With Mega-Funds, Watch What LPs Do, Not What They Say


On conference panels, in interviews, through surveys, limited partners routinely telegraph the notion that they prefer the small and mid-sized to the mega. But the U.S. buyout fundraising numbers this year tell a different story.

In the winter edition of its well-regarded Global Private Equity Barometer survey, London-based secondary buyer Coller Capital found that “investors are avoiding areas perceived as more risky: venture capital investments and large buyouts.”

Out of the 107 LPs that participated in the survey, about one third said they planned to reduce their exposure to large North American buyout funds doing deals of $1 billion or more in size, while less than 5 percent said they planned to increase their exposure. By contrast, about a third of investors said they planned to boost their exposure to mid-market North American buyout funds (deal sizes of $200 million to $999 million). Just 10 percent said they planned to reduce their exposure.

Limited partners feel “overexposed” to mega-deals, said Steven Klinsky, managing director, founder and CEO of New Mountain Capital, a buyout shop that is working through a third fund of more than $5.1 billion. Klinsky was speaking at the April PartnerConnect conference hosted by sister magazines Buyouts and Venture Capital Journal in New York City. He added: “I think there’s been a flight to the middle market.” (Despite raising a fund over $5 billion, New Mountain describes itself as a mid-market shop.)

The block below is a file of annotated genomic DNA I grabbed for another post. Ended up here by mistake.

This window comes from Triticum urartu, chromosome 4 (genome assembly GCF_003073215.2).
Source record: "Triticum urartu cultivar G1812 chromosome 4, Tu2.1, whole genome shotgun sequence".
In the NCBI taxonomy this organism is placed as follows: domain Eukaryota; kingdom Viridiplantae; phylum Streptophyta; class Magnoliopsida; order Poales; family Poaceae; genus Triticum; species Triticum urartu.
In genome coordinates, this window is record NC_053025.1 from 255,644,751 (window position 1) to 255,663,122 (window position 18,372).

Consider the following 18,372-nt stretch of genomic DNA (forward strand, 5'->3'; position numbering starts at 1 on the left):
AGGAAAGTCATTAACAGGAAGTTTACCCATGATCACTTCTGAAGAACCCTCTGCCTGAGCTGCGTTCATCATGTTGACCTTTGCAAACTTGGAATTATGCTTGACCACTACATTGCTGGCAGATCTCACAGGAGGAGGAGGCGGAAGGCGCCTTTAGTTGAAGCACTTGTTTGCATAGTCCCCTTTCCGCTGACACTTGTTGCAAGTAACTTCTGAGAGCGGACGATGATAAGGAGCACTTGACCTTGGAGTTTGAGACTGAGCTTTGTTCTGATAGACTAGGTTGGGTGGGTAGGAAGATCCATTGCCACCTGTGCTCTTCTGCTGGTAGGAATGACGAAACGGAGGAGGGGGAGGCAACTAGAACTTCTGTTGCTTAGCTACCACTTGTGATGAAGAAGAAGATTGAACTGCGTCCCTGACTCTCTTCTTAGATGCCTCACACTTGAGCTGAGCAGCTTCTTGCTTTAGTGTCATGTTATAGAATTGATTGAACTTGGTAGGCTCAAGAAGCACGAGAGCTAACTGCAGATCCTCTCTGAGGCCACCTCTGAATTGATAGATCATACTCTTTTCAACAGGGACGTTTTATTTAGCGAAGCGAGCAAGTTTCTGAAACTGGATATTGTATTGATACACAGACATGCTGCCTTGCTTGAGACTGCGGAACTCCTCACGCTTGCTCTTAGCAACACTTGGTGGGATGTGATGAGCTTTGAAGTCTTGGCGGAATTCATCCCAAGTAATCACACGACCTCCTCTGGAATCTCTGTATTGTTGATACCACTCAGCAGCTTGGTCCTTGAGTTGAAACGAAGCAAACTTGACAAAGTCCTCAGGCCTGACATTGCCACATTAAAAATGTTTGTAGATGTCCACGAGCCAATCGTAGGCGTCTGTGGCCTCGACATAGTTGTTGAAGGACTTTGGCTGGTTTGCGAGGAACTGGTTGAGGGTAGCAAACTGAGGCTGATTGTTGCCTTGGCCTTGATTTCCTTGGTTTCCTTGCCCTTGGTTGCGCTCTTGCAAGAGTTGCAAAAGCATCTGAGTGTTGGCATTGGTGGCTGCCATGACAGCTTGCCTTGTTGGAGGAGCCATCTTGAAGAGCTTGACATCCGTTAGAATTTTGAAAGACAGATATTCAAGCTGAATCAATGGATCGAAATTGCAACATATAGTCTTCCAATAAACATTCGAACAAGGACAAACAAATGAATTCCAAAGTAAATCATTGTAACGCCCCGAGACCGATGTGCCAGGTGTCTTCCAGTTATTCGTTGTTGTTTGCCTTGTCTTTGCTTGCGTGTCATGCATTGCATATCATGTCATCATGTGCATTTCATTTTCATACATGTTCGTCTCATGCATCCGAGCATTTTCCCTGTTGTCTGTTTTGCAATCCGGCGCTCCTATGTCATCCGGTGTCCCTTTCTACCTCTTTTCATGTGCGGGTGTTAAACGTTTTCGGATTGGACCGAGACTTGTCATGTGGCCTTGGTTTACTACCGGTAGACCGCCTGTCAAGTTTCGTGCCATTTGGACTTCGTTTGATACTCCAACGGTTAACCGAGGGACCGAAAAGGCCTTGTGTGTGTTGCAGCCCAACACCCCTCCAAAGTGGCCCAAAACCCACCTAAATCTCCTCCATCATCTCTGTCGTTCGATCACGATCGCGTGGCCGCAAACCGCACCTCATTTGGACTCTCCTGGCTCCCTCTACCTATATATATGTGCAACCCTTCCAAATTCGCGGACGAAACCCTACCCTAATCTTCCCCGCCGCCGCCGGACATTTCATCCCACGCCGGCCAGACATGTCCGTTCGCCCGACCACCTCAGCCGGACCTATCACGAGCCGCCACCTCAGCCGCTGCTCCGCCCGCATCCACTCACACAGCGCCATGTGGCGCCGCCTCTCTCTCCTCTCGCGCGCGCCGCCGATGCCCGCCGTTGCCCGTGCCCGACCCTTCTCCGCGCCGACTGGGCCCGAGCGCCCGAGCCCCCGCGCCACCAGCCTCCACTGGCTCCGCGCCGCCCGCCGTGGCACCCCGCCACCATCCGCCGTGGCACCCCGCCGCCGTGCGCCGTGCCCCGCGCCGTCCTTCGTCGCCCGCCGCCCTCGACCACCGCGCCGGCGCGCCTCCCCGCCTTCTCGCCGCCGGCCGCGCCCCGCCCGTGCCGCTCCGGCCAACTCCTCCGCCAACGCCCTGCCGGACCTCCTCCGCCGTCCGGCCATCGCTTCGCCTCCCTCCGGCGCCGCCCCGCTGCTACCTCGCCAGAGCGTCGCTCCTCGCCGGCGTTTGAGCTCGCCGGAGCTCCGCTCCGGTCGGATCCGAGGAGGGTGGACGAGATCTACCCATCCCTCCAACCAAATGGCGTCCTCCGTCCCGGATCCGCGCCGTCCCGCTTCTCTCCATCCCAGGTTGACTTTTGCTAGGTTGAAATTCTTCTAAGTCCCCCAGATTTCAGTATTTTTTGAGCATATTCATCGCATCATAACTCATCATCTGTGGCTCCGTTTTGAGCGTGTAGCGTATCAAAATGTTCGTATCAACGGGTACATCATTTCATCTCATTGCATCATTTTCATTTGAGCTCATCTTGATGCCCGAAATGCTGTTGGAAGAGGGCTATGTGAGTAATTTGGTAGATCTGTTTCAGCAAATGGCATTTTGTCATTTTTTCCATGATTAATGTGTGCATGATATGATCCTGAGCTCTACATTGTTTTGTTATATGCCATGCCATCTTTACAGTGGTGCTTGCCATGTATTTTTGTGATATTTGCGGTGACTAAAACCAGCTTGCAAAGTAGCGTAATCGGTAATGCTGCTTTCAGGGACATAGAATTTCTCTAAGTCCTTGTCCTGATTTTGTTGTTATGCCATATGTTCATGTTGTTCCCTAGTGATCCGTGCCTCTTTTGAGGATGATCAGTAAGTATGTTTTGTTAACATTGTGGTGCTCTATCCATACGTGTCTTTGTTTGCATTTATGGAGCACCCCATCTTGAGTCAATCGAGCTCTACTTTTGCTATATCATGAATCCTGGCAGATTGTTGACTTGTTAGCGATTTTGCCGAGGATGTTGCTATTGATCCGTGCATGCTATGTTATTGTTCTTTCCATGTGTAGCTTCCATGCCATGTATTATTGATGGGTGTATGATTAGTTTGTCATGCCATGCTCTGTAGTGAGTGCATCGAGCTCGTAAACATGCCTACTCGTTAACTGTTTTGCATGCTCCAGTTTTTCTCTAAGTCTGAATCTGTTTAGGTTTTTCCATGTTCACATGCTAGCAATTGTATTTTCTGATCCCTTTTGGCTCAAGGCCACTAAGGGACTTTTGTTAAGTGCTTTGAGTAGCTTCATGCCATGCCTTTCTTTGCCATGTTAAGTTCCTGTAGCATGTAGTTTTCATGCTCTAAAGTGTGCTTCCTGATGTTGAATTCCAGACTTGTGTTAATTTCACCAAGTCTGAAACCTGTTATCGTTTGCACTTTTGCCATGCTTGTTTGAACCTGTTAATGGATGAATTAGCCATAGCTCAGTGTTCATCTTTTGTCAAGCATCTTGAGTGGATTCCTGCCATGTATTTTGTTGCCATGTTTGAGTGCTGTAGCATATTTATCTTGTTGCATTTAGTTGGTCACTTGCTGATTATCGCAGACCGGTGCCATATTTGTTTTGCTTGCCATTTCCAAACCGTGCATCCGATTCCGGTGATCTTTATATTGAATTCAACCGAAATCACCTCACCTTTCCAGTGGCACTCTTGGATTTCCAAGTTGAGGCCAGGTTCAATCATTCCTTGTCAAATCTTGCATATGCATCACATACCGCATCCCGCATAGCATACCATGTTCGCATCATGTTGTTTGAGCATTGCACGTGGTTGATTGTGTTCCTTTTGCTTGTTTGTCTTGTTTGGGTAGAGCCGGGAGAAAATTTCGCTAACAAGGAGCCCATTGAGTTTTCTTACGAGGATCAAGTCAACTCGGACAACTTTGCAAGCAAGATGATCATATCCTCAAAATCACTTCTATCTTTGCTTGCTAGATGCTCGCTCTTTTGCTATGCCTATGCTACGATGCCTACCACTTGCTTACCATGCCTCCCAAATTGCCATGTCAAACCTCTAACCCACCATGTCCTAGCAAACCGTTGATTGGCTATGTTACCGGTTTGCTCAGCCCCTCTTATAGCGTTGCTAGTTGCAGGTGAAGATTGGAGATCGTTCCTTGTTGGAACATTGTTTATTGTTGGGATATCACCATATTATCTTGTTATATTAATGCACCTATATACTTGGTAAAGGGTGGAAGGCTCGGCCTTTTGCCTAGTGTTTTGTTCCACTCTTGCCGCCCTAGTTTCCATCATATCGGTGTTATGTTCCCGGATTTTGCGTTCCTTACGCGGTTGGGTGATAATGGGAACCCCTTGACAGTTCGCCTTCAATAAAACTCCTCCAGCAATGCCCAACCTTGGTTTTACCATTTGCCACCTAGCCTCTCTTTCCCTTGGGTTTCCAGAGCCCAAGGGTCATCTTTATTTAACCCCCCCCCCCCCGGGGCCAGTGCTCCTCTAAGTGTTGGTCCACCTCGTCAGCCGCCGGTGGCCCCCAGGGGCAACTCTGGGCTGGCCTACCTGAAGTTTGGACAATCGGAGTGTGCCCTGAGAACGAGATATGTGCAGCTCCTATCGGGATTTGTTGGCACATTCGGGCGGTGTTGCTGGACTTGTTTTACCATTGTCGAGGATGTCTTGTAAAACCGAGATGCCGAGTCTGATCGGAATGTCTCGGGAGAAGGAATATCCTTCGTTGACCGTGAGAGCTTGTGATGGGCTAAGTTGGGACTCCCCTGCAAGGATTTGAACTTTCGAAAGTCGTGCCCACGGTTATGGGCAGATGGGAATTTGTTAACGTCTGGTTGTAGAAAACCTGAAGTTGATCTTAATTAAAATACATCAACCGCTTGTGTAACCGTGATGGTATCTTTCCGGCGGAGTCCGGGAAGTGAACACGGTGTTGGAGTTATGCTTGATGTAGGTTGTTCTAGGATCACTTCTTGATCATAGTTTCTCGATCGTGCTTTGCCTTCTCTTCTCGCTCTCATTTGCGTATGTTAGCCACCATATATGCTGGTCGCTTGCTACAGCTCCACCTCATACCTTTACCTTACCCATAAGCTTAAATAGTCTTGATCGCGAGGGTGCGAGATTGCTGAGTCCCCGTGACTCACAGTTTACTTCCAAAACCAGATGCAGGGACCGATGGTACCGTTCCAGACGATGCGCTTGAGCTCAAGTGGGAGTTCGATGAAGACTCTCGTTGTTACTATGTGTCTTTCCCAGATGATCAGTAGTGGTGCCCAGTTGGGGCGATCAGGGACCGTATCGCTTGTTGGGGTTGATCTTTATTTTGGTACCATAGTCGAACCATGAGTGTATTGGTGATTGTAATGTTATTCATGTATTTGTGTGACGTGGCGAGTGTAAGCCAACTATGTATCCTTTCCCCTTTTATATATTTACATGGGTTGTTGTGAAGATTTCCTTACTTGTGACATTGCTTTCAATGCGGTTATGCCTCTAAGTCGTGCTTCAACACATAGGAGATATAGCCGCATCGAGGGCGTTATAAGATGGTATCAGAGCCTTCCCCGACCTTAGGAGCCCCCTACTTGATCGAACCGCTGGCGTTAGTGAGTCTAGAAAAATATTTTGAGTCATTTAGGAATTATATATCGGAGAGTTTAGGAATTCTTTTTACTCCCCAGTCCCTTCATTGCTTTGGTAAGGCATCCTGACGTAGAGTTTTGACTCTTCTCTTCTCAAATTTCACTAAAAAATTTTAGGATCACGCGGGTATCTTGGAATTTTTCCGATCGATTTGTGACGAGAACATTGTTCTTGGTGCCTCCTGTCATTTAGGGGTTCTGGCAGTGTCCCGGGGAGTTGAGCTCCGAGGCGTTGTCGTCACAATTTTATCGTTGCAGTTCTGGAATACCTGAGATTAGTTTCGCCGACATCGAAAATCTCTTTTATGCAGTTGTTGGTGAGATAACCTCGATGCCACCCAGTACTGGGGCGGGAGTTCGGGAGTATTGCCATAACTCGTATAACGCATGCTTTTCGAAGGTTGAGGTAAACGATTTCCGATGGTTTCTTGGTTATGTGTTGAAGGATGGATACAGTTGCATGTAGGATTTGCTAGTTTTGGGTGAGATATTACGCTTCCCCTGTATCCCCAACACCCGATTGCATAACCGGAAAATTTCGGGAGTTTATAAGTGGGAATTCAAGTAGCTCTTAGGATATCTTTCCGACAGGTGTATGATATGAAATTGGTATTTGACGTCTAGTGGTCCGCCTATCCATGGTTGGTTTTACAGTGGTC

In fact, ample evidence of a flight to the middle market shows up in the Buyouts Magazine fundraising database, which tracks money raised by U.S. sponsors. The flight lasted from roughly 2009 to 2011. In 2007, the height of the last mega-fund craze, about half of the money raised by U.S. buyout firms, roughly $147 billion, went into funds of $5 billion or more (see table below). That was right about in line with the money sought: U.S. mega-buyout firms in the market that year had a collective target of $243 billion, or 53 percent of the total amount sought.

Last year marked a near-term nadir for mega-funds, after two weak years. U.S. mega-funds took in less than $12 billion, or 13 percent of the total money raised. The collective target of U.S. mega-funds in the market last year, $80 billion, represented 32 percent of the total sought, suggesting that they were losing their fair share of dollars to small and mid-sized funds.

This year, which has seen a parade of mega-firms file back to market, marks a complete turnaround. Of the estimated $72 billion raised by U.S. buyout sponsors through mid-year, 43 percent has gone to mega-funds. That’s actually ahead of the pace you would expect based just on targets. The collective $124 billion sought by mega-funds represents just 39 percent of the total money sought by U.S. buyout sponsors in the market this year.

So what’s happening? Two years ago, the mega-funds just didn’t have legs, said Karen Rode, a partner at Hewitt Ennisknupp who advises institutional investors on their private equity programs, at the Buyouts Chicago conference in June. But the returns on prior funds have been good, if not stellar, she said, and mega-funds are simply the only place public pensions and other big institutions can deploy the large slugs of the capital needed to keep their GP stables a manageable size. She also pointed to the advent of separate account programs pioneered by Texas Teachers’ Retirement System and New Jersey Division of Investment in which general partners are able to lock in $1 billion-plus commitments across several products. “This industry is full of creative people,” Rode said.

It’s also full of limited partners backing ostensibly out-of-favor mega-funds.

This column first ran in sister Buyouts Magazine.

Photo Credit: Shutterstock

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